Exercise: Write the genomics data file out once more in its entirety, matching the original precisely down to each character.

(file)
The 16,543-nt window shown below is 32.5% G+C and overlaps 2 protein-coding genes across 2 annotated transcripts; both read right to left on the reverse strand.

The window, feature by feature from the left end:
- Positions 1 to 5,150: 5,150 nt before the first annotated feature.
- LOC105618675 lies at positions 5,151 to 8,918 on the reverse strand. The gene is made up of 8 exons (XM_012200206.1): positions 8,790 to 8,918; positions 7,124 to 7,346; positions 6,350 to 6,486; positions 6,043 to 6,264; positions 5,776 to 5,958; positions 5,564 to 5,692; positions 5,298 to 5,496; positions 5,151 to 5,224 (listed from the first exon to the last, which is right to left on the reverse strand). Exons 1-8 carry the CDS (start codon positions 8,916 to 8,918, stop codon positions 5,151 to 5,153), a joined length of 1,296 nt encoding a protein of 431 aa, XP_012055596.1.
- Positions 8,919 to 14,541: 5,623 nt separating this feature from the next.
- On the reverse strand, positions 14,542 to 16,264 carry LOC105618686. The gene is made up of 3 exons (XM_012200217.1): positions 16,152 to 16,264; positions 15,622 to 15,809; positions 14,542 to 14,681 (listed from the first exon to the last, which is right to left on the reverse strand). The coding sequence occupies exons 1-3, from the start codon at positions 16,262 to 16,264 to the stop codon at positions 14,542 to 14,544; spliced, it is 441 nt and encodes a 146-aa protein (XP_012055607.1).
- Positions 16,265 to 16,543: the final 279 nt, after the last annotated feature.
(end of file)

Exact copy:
The 16,543-nt window shown below is 32.5% G+C and overlaps 2 protein-coding genes across 2 annotated transcripts; both read right to left on the reverse strand.

The window, feature by feature from the left end:
- Positions 1 to 5,150: 5,150 nt before the first annotated feature.
- LOC105618675 lies at positions 5,151 to 8,918 on the reverse strand. The gene is made up of 8 exons (XM_012200206.1): positions 8,790 to 8,918; positions 7,124 to 7,346; positions 6,350 to 6,486; positions 6,043 to 6,264; positions 5,776 to 5,958; positions 5,564 to 5,692; positions 5,298 to 5,496; positions 5,151 to 5,224 (listed from the first exon to the last, which is right to left on the reverse strand). Exons 1-8 carry the CDS (start codon positions 8,916 to 8,918, stop codon positions 5,151 to 5,153), a joined length of 1,296 nt encoding a protein of 431 aa, XP_012055596.1.
- Positions 8,919 to 14,541: 5,623 nt separating this feature from the next.
- On the reverse strand, positions 14,542 to 16,264 carry LOC105618686. The gene is made up of 3 exons (XM_012200217.1): positions 16,152 to 16,264; positions 15,622 to 15,809; positions 14,542 to 14,681 (listed from the first exon to the last, which is right to left on the reverse strand). The coding sequence occupies exons 1-3, from the start codon at positions 16,262 to 16,264 to the stop codon at positions 14,542 to 14,544; spliced, it is 441 nt and encodes a 146-aa protein (XP_012055607.1).
- Positions 16,265 to 16,543: the final 279 nt, after the last annotated feature.